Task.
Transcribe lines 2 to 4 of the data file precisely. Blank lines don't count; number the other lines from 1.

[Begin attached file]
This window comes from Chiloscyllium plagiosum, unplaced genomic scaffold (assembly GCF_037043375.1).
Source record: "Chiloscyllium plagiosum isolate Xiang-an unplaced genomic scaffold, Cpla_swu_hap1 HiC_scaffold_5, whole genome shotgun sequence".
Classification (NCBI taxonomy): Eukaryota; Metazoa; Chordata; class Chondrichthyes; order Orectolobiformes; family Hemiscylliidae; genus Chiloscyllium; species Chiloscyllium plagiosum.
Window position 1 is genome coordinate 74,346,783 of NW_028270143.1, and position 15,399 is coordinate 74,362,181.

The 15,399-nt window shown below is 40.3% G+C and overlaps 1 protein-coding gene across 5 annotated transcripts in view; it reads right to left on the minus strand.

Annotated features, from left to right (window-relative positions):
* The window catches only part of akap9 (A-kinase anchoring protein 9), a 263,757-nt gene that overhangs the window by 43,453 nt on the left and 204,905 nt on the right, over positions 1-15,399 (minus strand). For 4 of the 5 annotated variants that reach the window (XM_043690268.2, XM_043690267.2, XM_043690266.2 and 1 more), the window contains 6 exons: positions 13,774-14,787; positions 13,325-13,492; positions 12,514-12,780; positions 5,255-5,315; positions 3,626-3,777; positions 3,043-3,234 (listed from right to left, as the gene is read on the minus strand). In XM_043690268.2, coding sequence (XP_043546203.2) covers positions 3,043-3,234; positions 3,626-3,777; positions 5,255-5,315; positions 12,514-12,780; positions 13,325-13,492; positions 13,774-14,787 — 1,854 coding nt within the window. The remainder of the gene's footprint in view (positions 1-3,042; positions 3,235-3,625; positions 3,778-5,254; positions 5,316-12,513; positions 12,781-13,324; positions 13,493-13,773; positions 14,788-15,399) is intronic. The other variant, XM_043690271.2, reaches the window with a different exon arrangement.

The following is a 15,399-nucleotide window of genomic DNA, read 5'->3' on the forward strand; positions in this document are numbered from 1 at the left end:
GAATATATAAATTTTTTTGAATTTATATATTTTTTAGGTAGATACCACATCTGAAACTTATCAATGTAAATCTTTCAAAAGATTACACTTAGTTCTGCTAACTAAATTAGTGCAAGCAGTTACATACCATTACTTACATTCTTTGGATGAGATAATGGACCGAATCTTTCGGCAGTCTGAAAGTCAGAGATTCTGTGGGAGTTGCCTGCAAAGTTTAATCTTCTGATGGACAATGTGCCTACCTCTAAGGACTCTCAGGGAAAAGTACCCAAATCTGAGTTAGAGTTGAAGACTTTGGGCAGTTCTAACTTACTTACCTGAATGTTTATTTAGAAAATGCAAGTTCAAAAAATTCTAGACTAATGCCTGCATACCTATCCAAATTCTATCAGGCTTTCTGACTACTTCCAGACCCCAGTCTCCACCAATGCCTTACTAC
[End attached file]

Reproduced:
Source record: "Chiloscyllium plagiosum isolate Xiang-an unplaced genomic scaffold, Cpla_swu_hap1 HiC_scaffold_5, whole genome shotgun sequence".
Classification (NCBI taxonomy): Eukaryota; Metazoa; Chordata; class Chondrichthyes; order Orectolobiformes; family Hemiscylliidae; genus Chiloscyllium; species Chiloscyllium plagiosum.
Window position 1 is genome coordinate 74,346,783 of NW_028270143.1, and position 15,399 is coordinate 74,362,181.